Geographic Area Served by Rural Health Centers and Federally Qualified Health Centers. In the past, CMS had expanded the physician recruitment exception to permit FQHCs and RHCs to make recruitment payments to physicians in the same manner as hospitals had been making such payments since 1995. CMS determined that the method that defines “geographic area served by an FQHC or RHC” is the lowest number of contiguous or noncontiguous zip codes comprising 90 percent of patients, as determined on an encounter basis.

Retention Payments in Underserved Areas. The Retention Payments in Underserved Areas Exception permits certain payments to retain a physician in an underserved area. In Phase III, CMS modified the exception to permit hospitals, RHCs, and FQHCs to retain physicians if the physician certified in writing that he or she had a bona fide opportunity for future employment. CMS previously explained that a retention payment based on a physician’s certification may not exceed the lower of the following: (1) an amount equal to 25 percent of the physician’s current annual income (averaged over the previous 24 months); or (2) the reasonable costs the hospital would otherwise have to expend to recruit a new physician to the geographic area.

New Exception for Timeshare Arrangements. CMS acknowledged that timeshare leases are very common, particularly in rural areas. Due to the difficultly that timeshare leases experience in complying with the Rental of Office Space Exception due to the exclusivity requirement and prior guidance that the Fair Market Value (FMV) Exception does not apply to leases, CMS has provided a new exception for timeshare arrangements with the following modifications: 1) a timeshare arrangement must be between a physician and a hospital or physician organization; 2) equipment included under the timeshare arrangement must be in the same building as the office suite where E/M services are furnished; and 3) all locations under the timeshare arrangement, including the premises where E/M services are furnished and the premises where DHS are furnished, must be used on identical schedules. In the Final Rule, CMS also approved time-based rental fees.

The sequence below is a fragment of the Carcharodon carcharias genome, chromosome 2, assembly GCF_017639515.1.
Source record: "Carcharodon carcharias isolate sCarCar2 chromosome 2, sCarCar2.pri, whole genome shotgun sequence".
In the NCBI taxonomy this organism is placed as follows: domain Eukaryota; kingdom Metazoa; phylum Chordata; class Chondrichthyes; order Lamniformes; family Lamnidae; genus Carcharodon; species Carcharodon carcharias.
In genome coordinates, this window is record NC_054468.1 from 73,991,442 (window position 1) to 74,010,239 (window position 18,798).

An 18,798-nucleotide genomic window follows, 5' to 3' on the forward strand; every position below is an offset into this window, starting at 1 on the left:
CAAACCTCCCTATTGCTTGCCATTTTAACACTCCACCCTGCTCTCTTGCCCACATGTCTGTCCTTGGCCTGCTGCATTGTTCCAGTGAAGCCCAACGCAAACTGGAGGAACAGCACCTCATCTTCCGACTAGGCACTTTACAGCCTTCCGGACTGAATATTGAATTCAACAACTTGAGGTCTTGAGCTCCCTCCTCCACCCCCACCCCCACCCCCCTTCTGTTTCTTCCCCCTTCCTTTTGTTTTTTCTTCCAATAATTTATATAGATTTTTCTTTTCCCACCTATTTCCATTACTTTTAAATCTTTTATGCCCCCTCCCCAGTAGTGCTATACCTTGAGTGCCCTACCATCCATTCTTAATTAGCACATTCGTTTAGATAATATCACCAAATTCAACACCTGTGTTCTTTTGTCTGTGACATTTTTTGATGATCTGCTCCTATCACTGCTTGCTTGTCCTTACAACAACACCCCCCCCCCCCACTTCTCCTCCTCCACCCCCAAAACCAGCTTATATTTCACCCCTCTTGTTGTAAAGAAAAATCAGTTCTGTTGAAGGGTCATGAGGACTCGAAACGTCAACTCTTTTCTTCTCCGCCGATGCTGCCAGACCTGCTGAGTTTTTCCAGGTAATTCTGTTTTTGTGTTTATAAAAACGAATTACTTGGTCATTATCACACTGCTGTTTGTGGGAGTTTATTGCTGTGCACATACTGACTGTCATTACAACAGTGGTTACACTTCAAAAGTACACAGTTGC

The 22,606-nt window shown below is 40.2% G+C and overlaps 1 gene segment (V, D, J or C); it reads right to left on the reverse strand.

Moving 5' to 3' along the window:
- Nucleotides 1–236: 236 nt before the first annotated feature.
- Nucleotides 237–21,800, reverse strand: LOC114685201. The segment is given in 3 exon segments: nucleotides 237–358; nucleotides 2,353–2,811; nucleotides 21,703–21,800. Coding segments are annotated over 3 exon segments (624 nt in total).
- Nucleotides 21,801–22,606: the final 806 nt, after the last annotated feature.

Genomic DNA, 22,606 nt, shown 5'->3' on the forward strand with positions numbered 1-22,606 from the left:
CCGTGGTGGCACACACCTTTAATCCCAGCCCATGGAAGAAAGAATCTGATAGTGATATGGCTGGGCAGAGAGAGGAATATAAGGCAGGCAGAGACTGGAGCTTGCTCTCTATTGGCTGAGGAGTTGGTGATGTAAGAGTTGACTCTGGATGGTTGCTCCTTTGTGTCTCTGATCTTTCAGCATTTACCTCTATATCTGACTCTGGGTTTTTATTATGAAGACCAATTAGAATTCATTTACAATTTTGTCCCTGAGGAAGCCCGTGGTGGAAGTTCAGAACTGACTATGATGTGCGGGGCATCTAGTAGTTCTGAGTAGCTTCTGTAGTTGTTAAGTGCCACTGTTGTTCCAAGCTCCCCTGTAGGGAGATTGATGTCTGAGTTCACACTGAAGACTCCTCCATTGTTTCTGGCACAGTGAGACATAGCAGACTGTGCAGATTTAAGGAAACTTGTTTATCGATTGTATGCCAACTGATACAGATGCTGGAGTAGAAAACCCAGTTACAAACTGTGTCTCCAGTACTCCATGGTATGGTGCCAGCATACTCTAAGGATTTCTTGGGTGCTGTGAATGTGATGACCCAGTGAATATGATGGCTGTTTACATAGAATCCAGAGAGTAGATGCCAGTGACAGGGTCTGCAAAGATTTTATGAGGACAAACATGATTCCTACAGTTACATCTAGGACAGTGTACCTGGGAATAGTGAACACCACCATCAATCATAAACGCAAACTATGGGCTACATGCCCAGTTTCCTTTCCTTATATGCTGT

Holdover Provisions. The exceptions for the rental of office space, rental of equipment, and personal service arrangements allowed “holdover” arrangements after the written agreement expired. Now, CMS has agreed to indefinite holdovers without modification, provided that the holdover continues on the same terms and conditions as the original arrangement and it maintains certain safeguards. However, if leases are at FMV when the arrangement expires, but the rental amount falls below FMV during the holdover period, the lease arrangement would fail to satisfy the requirements of the exception.

Additional Guidance for Physician-Owned Hospitals. The Final Rule amends current disclosure requirements for physician-owned hospitals, clarifies the definition of “public advertising,” and changes existing regulations for determining the baseline bona fide investment level. Current regulations require physician-owned hospitals to disclose that the hospital is owned or invested in by physicians on all of the hospital’s public websites and in all public advertisements. CMS revised those regulations to specify that a “public website for the hospital” does not include certain types of websites that may display limited information about the hospital but are generally unavailable to the public, such as social media websites, electronic patient payment or patient care portals, or electronic health information exchanges.

Stark Law Compliance: Suggestions for Compliance Officers

  1. Review and update all policies related to physician arrangements to follow the new rules.
  2. As part of ongoing monitoring and auditing, review all physician arrangements in light of the changes to the Stark rules to ensure compliance.
  3. Be sure that management understands that additional opportunities for physician arrangements will exist under the new rules.